There are a fairly large number of artists who would no doubt refuse out of principle to work with brands or "sell out" to the corporate dollar, but it's equally clear to us that there are just as many who would indeed be prepared to do such a dark and dreadful thing and actually bring an energy to a project that can transform it from fairly ordinary into something truly great.
So how have artists and brands been working together in recent years? An obvious place to start is the 30-year collaboration between Absolut Vodka's print advertising and artists such as Andy Warhol, Francesco Clemente, Louise Bourgeois and Keith Haring. Although Absolut and its agencies have, in fact, done little more than commission big-name artists to create static pieces of art to be repurposed as advertising, the inherent standout that the images create for culturally aware individuals versus the simplicity of the process is very clever.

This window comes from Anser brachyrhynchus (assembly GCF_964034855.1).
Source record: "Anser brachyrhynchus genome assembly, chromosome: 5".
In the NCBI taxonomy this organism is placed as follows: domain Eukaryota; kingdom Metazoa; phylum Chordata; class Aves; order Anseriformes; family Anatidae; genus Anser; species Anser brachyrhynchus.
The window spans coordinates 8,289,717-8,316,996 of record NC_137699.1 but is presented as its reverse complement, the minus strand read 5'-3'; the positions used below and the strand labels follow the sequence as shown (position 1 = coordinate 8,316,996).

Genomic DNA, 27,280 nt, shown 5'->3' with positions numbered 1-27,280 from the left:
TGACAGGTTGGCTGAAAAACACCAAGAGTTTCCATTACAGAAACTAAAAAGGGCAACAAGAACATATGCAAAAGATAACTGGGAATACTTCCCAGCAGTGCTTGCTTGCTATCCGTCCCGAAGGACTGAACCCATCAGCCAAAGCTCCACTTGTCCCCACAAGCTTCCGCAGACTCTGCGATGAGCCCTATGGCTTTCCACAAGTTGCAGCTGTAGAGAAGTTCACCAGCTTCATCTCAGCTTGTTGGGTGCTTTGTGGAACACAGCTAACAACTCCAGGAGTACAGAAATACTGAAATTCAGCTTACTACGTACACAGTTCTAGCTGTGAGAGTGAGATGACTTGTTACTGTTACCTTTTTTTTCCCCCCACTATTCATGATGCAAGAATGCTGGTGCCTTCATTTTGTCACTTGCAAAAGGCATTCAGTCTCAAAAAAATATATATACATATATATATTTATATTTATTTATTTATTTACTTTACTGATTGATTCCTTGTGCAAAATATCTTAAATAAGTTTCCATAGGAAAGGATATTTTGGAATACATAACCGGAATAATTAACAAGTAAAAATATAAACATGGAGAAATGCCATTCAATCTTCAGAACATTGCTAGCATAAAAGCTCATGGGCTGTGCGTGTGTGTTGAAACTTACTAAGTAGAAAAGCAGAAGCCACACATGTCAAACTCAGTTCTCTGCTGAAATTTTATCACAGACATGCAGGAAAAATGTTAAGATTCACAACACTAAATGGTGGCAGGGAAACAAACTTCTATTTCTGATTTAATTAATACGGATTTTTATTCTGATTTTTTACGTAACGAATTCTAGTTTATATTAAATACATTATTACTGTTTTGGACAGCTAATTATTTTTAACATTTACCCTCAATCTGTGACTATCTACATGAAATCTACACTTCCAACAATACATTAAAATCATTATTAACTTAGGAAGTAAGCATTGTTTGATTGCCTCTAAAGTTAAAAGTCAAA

When Damien Hirst recently agreed to a similar kind of collaboration with the skateboard brand Supreme (where he applied his artistic style to a series of skateboards), what is interesting is how much bigger the Hirst brand probably is than Supreme. Rather than the traditional model where a patron holds the majority of the power, this was a clever move from a niche brand to not only develop an exciting new product range with his work but, at the same time, very much hang on the coattails of a one-man creative PR machine.